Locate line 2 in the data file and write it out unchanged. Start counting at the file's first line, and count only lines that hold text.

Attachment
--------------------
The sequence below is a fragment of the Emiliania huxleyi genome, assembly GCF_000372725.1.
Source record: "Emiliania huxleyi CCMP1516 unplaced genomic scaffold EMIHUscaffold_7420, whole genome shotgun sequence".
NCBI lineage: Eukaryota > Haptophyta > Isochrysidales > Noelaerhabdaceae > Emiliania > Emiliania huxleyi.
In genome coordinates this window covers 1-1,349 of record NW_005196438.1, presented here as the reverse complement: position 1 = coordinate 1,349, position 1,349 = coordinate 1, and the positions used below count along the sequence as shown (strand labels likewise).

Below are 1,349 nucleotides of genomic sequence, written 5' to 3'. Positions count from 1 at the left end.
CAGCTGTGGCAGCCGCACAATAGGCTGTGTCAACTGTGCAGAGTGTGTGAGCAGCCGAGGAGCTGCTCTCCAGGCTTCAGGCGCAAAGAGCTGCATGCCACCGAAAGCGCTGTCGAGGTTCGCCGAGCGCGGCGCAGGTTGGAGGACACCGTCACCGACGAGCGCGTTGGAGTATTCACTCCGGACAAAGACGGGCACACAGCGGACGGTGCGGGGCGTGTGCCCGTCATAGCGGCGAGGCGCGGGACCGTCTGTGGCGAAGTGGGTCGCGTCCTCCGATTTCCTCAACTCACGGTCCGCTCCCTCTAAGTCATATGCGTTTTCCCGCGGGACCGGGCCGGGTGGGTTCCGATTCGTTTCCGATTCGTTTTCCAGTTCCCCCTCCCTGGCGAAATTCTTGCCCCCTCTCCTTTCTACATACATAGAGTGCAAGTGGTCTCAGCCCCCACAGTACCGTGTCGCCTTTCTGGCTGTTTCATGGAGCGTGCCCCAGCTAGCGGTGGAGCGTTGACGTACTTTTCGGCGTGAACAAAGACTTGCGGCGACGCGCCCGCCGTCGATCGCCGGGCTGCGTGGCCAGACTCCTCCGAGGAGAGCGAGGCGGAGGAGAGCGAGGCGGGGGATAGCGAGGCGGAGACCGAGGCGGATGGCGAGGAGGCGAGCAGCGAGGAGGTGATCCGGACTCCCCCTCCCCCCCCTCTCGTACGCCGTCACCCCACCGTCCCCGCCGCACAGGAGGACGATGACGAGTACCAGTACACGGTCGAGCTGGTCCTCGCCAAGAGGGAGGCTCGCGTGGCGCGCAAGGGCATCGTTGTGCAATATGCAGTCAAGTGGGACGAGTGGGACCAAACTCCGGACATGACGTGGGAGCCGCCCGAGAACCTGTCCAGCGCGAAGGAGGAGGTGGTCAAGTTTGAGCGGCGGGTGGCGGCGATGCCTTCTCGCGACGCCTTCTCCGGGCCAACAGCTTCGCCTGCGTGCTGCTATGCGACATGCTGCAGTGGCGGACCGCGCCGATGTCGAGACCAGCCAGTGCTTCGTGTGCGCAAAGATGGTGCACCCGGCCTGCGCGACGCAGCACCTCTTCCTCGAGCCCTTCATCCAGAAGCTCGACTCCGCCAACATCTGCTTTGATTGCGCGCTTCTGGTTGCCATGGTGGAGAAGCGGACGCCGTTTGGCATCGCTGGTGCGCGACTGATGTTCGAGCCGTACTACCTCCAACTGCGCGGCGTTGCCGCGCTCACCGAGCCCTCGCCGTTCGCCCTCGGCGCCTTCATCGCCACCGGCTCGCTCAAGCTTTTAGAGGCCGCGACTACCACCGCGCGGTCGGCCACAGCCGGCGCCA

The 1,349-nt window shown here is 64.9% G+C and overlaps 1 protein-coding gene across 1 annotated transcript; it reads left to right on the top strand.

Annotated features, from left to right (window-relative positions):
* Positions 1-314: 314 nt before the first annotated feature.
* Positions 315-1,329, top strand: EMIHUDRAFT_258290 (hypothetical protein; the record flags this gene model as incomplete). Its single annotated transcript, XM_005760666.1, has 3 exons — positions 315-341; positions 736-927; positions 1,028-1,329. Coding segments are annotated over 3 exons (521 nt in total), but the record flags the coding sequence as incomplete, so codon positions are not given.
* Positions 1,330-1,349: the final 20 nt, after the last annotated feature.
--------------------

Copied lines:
Source record: "Emiliania huxleyi CCMP1516 unplaced genomic scaffold EMIHUscaffold_7420, whole genome shotgun sequence".